Swara, Svara

Swara, SvaraOrigin: Sanskrit
Meaning: “noise; sound; accent; musical note”
Gender: Feminine
(SWUH-ruh; SVUH-ruh)

The name is derived from the Sanskrit स्वर (svara) meaning “noise; sound; accent; musical note.”

In Classical Indian music, svara is used to denote the concept of musical pitch.

Sources

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Tala

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This name is one of the ultimate cross-cultural names, it has various meanings and legitimate origins from Europe, to Asia and to the Middle East.

The name has been recorded in use in Northern Europe since Medieval Times, possibly being a contracted form of Adalheidis, its offshoots of Talea and Talina have experienced minor recent resurgence in Germany. Tala also been used in most Scandinavian countries, though today, it is considered very archaic.

Tala appears in a 14th-century Swedish folk ballad Herr Holger (which is the subject of a 1996 song by the Swedish band, Gamarna). The ballad recounts the exploits of a greedy tax official who steals tax money for himself. He is caught by King Christian and beheaded. He is condemned to hell, but is able to return to warn his wife, Fru Tala (Lady Tala). He pleads with Tala to return all the wealth she inherited from him, (which in turn was the result of his stolen money), to its rightful owner or else she will experience a similar fate. Tala refuses, as she would rather condemn herself to hell than give up her wealth.

Its Finnish and Estonian form is Taala and Taali, and a Scandinavian  masculine version is Tale.

Tala is also the name of a Tagalog goddess of the morning and evening star. In one legend, she is the daughter of the sun god Arao and the moon goddess, Buan. Arao and Buan had a large number of star-children, the eldest being Tala. Arao was afraid his heat would burn up his star-children, so he and Buan decided to destroy them, but Buan reneged on her promise and hid her children behind clouds. Arao got wind of Buan’s secret and, according to legend, continues to try and destroy her, which explains the phenomenon of eclipses. Each morning, Buan runs to hide her children behind the clouds, her eldest Tala being the lookout before dawn, being the personification of the morning star.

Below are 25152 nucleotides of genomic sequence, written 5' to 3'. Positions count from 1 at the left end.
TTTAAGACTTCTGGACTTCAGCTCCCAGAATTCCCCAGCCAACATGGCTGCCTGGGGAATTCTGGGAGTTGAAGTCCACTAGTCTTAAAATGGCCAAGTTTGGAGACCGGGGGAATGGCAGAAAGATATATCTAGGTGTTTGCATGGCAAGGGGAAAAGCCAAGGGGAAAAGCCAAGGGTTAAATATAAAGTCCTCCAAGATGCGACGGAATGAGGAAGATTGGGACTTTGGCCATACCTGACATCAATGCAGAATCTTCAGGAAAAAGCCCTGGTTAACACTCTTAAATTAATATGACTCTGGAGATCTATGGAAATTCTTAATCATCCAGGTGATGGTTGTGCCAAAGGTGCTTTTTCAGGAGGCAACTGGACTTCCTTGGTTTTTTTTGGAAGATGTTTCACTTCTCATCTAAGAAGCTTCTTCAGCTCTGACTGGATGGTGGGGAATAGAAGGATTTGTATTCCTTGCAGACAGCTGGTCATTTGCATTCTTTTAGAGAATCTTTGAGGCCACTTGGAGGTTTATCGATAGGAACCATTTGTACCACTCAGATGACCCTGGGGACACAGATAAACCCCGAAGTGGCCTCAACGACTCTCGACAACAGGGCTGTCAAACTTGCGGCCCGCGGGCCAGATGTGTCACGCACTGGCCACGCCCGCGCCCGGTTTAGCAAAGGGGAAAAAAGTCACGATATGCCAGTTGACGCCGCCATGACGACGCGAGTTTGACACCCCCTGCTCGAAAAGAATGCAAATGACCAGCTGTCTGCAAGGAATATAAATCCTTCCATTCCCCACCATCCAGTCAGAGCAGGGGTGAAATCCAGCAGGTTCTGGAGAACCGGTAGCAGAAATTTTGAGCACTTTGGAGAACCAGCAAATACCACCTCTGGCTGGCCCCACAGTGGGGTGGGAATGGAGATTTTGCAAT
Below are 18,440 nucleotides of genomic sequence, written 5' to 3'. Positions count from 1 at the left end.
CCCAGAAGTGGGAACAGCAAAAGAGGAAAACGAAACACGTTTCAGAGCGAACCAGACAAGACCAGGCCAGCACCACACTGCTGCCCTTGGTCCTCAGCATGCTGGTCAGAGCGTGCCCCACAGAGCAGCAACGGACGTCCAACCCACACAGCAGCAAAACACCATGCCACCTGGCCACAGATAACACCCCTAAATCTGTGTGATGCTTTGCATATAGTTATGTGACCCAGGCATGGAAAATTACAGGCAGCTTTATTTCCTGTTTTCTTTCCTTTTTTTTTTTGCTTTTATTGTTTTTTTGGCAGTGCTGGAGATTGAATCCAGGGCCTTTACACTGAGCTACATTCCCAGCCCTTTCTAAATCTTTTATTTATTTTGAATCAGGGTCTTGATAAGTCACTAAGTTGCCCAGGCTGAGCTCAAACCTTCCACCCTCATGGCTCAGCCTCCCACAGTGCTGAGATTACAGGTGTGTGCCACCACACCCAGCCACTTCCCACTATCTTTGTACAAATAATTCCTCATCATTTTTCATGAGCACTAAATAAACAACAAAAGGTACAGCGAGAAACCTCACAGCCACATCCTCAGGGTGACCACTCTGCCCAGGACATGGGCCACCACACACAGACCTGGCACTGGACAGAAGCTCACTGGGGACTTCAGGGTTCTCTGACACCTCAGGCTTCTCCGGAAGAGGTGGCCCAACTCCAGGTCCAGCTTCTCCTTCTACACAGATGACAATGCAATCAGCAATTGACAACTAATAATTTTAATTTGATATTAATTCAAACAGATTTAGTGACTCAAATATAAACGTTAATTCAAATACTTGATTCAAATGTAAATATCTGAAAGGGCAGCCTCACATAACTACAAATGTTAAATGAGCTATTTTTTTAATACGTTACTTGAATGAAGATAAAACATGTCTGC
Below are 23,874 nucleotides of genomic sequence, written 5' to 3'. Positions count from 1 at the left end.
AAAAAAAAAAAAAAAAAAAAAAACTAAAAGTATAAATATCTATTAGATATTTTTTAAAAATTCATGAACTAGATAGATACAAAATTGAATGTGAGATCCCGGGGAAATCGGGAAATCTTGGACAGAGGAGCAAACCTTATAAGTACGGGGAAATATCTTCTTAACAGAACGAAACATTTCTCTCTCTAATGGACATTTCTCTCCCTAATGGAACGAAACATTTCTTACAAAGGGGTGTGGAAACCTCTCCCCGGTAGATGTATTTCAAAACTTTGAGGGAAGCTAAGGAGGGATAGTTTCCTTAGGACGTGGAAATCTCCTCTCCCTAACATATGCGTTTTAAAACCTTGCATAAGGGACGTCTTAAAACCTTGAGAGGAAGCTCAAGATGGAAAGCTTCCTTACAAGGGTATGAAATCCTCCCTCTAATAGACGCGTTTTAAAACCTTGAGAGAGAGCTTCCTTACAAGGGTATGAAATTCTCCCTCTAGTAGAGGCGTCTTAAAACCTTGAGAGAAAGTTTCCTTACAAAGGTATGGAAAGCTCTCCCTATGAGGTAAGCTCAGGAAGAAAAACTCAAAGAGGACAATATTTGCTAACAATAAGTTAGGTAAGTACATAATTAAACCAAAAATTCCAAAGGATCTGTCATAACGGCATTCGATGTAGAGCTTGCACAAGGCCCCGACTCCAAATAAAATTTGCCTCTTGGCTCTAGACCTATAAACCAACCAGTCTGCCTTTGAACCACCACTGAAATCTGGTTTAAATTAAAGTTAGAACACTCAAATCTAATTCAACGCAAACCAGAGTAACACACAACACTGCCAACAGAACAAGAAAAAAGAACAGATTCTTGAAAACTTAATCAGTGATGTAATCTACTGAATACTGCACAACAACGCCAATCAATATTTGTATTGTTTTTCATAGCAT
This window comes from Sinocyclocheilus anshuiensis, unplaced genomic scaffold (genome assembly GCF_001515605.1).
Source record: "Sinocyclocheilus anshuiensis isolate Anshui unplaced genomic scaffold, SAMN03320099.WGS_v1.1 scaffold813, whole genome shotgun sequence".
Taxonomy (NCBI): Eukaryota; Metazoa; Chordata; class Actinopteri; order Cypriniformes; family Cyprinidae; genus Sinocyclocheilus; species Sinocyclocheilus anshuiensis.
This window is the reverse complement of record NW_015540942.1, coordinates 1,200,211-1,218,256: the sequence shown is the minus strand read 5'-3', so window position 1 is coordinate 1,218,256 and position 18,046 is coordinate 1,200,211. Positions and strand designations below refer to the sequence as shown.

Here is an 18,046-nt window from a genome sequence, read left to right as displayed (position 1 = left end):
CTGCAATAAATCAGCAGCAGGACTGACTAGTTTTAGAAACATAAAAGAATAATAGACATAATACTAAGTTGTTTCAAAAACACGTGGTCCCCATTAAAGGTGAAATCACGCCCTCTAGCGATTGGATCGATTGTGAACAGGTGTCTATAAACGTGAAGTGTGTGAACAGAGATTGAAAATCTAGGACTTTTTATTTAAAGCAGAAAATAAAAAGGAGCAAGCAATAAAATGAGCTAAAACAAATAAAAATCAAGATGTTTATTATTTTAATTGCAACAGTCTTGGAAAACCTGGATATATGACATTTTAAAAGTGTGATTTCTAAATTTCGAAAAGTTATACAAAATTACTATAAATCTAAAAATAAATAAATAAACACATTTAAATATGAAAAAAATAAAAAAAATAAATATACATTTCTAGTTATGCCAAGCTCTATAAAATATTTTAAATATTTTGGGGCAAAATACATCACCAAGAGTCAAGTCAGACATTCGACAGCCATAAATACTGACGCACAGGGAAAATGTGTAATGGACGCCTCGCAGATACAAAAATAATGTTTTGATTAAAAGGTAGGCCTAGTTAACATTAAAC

In another Tagalog legend, Tala is the daughter of the god Bathala. She is the sister of Hanan (the goddess of the morning) and Mayari, another moon goddess.

In Tagalog, tala means “star; planet; celestial body.”

Tala was recently a hit song by Filipina singer, Sarah Geronimo (2016).

In Indian classical music, Tala is the term used to describe musical meter and rhythm. It literally means “clapping; tapping.”

Tala can also be Arabic تالة (Tala) meaning “Turmeric tree; turmeric spice” or a “small potted palm.”

In Amazigh, one of the languages of the Berber people, Tala means “source; spring or fountain.”

Tala is also Farsi and means “gold.”

In Italy and Romania, Tala is used as a diminutive form of Natalia, a la Romanian actress, Tala Birell (1907-1958).

Tala is the name of a type of decidous tree native to tropical and subtropical South America. Its scientific name is celtis tala.

Other meanings include:

  • It is the Azeri word for “glade.”
  • tālā is the Samoan currency and is believed to be a phonetic corruption of the English word dollar.
  • In Polish, it is a feminine form of the Greek, Thales, though it is seldom used, it does appear on the nameday calendar.
  • In Pashtun, Təla/Tala means “weighing scale” and is the name of the seventh month of the Afghan Calendar, its meaning referring to the Zodiac sign of Libra.
  • It is the name of a minor Chadic language in Nigeria.

What the name is not:

Many baby name sources have dubiously listed this name as meaning “wolf” in “Native American,” (which is not a language by the way), while other sources have listed this as being Cherokee or Iroquois for “wolf hunter,” but there are no legitimate Cherokee or Iroquois sources collaborating this information. In fact, Native Languages of the Americas has written a fabulous list pertaining to faux Native American baby names and Tala made the list.

As a closing to this post, I recommend this blog post written by a mother explaining the reason why she chose this name for her daughter. It is from 2006, but still a wonderful read D-Log: The Many Meanings of Tala.